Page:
As the River Flows – Why Yoga Helps Heal Depression

There is an old joke that goes something like: “What is a human being?” Answer: “A container invented by water, so that it can move around.”

Our body consists of almost two-thirds water, and as we all know, even a little lack of water can lead to discomfort and serious dehydration to disease and even death. What is less commonly recognized is how important the movement of all sorts of water-derived fluids throughout our system is for our health and well-being. Let me venture this: As this river of life flows through our body, so does the expression of our life force. Block its flow, and the flow of the life force within you will be blocked.

It is well-known that movement, or exercise, and in particular yoga asanas and yogic breathing help relieve depression and anxiety. How you ever wondered why? Again, as the river flows, so does our life force. When our life force flows freely and unrestricted, we can conquer mountains. If that light is dimmed; we lose our energy and zest for life, and even small problems seem insurmountable. We may even face that dark night of the soul that depression sufferers know all too well.

It is in recognition of this simple truth that Amy Weintraub, well-known for her international known with yoga for depression, named her particular approach to working with yoga to combat depression LifeForce Yoga.

There are energetic aspects to depression and anxiety, end these are encompassed by this simple concept as well. But even just looking at the physiology, the life force analogy makes much sense. Most all of our physiological processes are dependent upon the movement of fluids through our system, be it the delivery of nutrients, oxygen, hormones, digestive enzymes, and antibodies to the tissues where they are needed or the flow of lymph and the removal of waste products from the intracellular matrix. Most systems of natural health point consider blocked circulatory channels a major factor in the development of disease.

The River of Life

The network of blood-carrying capillaries in the body is estimated to be 50,000 to 60,000 miles long—a lot of miles for traffic jams to arise! And that doesn’t even count the capillaries and vessels of the secondary circulatory system, the lymphatic system, which is responsible for immune functions and the removal of waste products. When circulation of the blood and movement of lymph is restricted, all functions of the body suffer.

The lymphatic system, in fact, may be one of the most overlooked systems in the body, yet it is vitally important for our health. The lymphatic system is an important circulatory system in its own right; in fact, the body contains about 50% more lymphatic fluid than blood.

When not working efficiently, the lymphatic system reduces the ability for the brain and other organs to do their work. Toxins normally filtered out and destroyed by the lymph system are offloaded onto other organs, and overloading them. As happens in the intestine and colon with poor health and nutrition habits, stagnant lymph fluid may contain old deposits of dead bacteria, metabolic toxins, and dead cells.

While the cardio-vascular system circulates oxygen and nutrients in the body; the lymphatic system eliminates waste products and detoxifies cells and organs. Both are equally important. The wisdom of the body has “songs of healing” already built in, to heal you, but the messages in this biochemical music can’t get through to the cells, if the lymph fluid is not circulating well.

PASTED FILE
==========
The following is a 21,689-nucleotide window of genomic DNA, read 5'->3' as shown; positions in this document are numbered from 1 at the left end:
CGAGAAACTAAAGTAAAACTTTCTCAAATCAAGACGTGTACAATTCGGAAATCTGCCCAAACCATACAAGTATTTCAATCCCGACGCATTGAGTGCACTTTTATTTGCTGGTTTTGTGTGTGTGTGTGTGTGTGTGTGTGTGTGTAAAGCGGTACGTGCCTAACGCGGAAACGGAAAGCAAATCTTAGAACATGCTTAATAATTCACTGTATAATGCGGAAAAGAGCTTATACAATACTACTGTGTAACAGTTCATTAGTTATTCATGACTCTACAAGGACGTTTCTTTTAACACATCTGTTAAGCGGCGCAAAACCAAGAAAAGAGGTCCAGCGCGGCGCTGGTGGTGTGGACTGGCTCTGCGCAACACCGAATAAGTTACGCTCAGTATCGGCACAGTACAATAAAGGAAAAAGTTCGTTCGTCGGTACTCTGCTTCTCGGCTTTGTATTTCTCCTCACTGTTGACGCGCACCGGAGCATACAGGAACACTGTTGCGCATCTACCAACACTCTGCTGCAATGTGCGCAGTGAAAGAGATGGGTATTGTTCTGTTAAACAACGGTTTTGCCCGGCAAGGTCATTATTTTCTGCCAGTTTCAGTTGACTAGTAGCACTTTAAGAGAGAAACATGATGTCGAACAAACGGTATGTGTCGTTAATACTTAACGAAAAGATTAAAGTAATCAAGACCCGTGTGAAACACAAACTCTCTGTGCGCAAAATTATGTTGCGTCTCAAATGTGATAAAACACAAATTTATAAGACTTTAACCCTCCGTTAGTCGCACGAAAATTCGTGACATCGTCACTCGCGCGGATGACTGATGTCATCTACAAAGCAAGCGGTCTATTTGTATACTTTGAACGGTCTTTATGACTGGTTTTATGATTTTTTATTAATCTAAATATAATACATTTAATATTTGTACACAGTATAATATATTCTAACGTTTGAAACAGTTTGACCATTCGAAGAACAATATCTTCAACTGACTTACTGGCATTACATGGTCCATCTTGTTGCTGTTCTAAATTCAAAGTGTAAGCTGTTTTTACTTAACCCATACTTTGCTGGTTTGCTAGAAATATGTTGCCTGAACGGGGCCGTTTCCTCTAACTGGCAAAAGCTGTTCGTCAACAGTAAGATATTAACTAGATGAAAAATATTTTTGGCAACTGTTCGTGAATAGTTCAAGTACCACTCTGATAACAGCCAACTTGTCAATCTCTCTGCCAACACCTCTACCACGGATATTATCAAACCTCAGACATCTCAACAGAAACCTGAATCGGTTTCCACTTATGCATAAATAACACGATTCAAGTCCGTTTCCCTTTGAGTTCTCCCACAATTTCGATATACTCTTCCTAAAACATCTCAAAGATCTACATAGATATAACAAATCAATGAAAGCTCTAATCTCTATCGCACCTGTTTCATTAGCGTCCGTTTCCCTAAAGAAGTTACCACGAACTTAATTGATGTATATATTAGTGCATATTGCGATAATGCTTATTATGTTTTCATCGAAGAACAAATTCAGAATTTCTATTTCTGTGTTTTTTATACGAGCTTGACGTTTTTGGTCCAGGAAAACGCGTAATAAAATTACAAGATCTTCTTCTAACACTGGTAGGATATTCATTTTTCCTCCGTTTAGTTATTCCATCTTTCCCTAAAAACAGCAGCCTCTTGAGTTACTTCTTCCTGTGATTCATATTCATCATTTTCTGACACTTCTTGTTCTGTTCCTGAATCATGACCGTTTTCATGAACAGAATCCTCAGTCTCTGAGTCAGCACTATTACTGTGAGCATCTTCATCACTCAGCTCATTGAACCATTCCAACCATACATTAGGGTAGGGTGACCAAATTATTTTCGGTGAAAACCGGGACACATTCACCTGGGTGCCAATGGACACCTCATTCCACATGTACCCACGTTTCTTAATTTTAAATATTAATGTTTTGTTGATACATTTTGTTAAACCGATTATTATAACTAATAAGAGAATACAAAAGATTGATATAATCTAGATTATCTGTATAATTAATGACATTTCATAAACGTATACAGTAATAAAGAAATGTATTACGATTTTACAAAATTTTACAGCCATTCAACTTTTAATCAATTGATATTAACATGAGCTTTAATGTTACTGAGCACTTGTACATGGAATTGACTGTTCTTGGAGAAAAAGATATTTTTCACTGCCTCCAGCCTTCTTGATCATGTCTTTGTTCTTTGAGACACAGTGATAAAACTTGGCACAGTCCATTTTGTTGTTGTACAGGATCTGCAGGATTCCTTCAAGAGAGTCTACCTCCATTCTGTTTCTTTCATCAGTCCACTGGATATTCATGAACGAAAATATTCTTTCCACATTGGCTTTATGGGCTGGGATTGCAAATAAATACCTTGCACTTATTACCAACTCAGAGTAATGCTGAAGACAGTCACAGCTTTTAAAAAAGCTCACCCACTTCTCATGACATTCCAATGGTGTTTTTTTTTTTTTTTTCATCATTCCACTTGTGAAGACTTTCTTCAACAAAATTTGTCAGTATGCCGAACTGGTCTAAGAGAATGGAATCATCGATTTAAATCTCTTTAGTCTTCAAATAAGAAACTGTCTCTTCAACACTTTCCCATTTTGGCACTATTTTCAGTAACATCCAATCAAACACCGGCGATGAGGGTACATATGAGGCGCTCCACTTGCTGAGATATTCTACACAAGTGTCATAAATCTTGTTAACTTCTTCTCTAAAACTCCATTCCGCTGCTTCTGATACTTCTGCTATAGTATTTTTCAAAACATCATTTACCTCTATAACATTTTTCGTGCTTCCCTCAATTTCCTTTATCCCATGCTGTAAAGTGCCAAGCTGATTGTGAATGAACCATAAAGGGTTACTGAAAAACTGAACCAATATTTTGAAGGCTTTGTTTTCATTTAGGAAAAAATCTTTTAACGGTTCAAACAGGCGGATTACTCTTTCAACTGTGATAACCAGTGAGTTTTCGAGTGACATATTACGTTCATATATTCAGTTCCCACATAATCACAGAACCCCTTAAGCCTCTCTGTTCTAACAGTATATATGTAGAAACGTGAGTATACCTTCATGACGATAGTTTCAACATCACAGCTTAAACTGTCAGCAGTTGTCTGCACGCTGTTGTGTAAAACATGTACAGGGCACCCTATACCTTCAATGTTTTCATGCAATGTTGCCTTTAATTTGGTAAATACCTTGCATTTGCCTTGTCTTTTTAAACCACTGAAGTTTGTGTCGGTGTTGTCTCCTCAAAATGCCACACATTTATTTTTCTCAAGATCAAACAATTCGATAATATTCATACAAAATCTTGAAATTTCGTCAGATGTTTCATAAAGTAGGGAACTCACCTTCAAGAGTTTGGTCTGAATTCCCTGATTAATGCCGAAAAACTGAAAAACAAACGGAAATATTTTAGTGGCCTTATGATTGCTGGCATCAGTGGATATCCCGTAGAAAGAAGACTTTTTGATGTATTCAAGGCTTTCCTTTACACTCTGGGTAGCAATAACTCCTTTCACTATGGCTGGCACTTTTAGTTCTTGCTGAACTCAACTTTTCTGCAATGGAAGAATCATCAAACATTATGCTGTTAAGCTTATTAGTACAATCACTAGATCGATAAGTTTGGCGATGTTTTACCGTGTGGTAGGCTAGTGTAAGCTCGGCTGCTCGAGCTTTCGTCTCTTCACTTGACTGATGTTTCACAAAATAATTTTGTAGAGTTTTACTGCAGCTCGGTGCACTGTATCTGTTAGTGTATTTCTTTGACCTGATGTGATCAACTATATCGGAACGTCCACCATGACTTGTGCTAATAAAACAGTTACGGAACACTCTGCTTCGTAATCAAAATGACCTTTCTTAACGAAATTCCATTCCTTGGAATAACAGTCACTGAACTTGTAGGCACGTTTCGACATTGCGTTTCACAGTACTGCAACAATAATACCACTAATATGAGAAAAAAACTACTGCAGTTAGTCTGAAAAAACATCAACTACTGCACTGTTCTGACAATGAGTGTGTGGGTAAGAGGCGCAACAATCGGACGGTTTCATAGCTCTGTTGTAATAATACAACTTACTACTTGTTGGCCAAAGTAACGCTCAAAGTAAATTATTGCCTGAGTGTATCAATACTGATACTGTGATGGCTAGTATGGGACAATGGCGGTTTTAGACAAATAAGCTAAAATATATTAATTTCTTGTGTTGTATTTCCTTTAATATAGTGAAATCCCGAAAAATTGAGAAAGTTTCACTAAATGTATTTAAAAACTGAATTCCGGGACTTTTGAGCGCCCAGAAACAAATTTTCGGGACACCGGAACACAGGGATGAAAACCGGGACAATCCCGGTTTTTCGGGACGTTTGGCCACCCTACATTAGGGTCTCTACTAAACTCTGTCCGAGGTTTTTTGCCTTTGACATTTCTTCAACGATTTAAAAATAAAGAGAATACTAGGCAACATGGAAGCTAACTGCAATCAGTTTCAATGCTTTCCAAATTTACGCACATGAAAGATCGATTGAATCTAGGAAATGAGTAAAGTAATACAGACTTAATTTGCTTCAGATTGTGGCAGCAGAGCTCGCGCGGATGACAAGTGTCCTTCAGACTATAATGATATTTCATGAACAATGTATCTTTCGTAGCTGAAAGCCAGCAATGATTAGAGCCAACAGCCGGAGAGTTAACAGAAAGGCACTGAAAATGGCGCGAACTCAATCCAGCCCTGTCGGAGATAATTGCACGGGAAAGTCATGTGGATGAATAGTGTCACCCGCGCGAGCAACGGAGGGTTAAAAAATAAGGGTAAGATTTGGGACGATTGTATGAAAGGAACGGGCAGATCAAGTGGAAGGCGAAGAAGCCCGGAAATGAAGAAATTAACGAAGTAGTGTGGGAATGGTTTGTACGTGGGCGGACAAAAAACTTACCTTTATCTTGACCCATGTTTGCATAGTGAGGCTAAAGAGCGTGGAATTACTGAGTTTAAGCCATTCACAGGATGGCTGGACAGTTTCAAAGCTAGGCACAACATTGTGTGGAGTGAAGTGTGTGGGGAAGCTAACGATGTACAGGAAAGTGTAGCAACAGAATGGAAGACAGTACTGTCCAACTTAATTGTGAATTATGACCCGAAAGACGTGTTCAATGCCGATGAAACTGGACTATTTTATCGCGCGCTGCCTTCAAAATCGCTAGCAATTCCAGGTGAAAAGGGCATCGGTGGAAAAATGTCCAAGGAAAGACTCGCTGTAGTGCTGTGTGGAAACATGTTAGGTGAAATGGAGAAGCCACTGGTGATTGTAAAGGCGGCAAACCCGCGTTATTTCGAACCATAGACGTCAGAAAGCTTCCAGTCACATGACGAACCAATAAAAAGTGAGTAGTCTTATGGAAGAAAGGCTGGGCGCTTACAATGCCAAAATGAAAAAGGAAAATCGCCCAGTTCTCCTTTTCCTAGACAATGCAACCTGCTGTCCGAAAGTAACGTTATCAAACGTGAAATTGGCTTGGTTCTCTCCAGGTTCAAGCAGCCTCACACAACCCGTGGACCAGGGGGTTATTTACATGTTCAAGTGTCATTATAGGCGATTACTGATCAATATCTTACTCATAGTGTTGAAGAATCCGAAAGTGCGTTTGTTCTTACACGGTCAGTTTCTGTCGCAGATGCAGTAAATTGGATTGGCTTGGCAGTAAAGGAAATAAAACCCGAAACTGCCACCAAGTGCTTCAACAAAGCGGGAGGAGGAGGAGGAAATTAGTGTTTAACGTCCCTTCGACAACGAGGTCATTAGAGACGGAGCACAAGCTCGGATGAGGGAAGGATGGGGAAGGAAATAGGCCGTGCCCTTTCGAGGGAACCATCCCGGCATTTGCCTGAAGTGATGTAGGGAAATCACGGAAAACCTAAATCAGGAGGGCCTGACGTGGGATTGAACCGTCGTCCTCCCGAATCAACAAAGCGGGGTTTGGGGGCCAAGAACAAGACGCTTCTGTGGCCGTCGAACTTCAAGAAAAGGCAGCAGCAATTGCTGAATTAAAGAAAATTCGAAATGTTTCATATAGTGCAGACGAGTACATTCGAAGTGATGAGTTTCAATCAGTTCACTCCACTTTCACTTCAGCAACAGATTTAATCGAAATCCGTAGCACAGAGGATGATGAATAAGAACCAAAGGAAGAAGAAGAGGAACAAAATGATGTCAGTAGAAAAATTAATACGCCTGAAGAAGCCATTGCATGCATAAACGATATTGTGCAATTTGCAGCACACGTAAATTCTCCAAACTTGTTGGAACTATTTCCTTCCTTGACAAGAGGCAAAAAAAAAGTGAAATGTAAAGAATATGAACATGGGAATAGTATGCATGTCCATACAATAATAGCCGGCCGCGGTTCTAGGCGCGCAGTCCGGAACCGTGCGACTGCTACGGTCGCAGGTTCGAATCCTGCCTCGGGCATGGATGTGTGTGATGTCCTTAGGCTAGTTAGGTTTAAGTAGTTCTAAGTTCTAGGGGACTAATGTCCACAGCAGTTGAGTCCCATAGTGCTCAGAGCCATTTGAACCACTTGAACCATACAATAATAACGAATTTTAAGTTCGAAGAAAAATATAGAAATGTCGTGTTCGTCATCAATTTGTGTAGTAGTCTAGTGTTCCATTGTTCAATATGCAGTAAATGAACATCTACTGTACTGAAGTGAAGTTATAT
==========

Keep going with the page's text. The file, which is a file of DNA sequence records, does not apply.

Unlike the cardiovascular system, the lymphatic system has no dedicated pump of its own. It relies on, yes, movement and breath, for its circulation. By relieving chronic muscle tension and stimulating vasodilation, expansion of the capillaries, yoga asanas, and exercise in general, frees up the circulation of lymph and improves lymphatic drainage. The result is enhanced tissue nourishment, more effective detoxification, and increased overall well-being.

Freeing Energetic Blockages

Of course, this discussion concerns only the mechanical effects of yoga asanas and pranayama,  actually offering only a mere glimpse of these. But we are much more than a mechanical confluence of muscles, skin, and bones, and yoga’s therapeutic benefits, of course, derive from much more than the manipulation of physical components. The underlying reality pattern of the body is an interplay of energy currents, in which physics, chemistry and quanta of energies interface with the nebulous, fundamental reality of consciousness.

As such, any yoga practice involves not just physical, but emotional and spiritual components as well. In this framework, there is no real distinction between blocked energy and tension causing dysfunction in the musculoskeletal system and past blocked emotions or emotionally charged memories stored in the mind-body system. As such, as yoga enhances flow, it can be a means to release blocked energy trapped in the bodily tissues. When muscular tension is released, so are often long-forgotten emotions or blocked memories.

As Swami Ambikananda Sarawati, author of Healing Yoga, puts it, “We hold the past in our bodies, as well as in our minds.”

The healing benefits of yoga, ultimately, arise in the interface between classical physics and quantum energy, in the fundamental reality of consciousness that precedes mind and matter. True healing takes place in this space, simply by paving the way for the body’s own healing intelligence to awaken and remove pain and imbalance.  For this to take place, we simply have to be present, and allow the newly freed flow of the force of life within us to nourish, heal, and restore mind and body to wholeness.

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